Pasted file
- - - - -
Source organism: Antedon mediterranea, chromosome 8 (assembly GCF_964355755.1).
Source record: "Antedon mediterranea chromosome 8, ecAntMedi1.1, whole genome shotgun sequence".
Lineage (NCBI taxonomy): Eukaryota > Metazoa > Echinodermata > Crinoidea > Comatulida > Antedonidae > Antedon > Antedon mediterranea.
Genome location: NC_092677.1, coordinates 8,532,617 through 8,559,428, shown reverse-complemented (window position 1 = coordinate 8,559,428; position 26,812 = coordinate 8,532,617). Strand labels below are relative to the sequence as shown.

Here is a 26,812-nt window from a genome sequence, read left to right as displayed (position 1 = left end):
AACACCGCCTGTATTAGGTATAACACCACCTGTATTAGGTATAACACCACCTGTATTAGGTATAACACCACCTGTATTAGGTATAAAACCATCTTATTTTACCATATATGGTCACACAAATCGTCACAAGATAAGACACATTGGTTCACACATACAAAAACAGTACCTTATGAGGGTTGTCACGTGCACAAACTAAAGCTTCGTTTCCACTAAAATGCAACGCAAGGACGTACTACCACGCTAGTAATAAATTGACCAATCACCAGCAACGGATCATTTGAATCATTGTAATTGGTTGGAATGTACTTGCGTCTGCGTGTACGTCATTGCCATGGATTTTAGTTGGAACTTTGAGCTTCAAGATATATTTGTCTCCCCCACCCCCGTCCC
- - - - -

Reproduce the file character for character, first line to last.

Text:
Source organism: Antedon mediterranea, chromosome 8 (assembly GCF_964355755.1).
Source record: "Antedon mediterranea chromosome 8, ecAntMedi1.1, whole genome shotgun sequence".
Lineage (NCBI taxonomy): Eukaryota > Metazoa > Echinodermata > Crinoidea > Comatulida > Antedonidae > Antedon > Antedon mediterranea.
Genome location: NC_092677.1, coordinates 8,532,617 through 8,559,428, shown reverse-complemented (window position 1 = coordinate 8,559,428; position 26,812 = coordinate 8,532,617). Strand labels below are relative to the sequence as shown.

Here is a 26,812-nt window from a genome sequence, read left to right as displayed (position 1 = left end):
AACACCGCCTGTATTAGGTATAACACCACCTGTATTAGGTATAACACCACCTGTATTAGGTATAACACCACCTGTATTAGGTATAAAACCATCTTATTTTACCATATATGGTCACACAAATCGTCACAAGATAAGACACATTGGTTCACACATACAAAAACAGTACCTTATGAGGGTTGTCACGTGCACAAACTAAAGCTTCGTTTCCACTAAAATGCAACGCAAGGACGTACTACCACGCTAGTAATAAATTGACCAATCACCAGCAACGGATCATTTGAATCATTGTAATTGGTTGGAATGTACTTGCGTCTGCGTGTACGTCATTGCCATGGATTTTAGTTGGAACTTTGAGCTTCAAGATATATTTGTCTCCCCCACCCCCGTCCC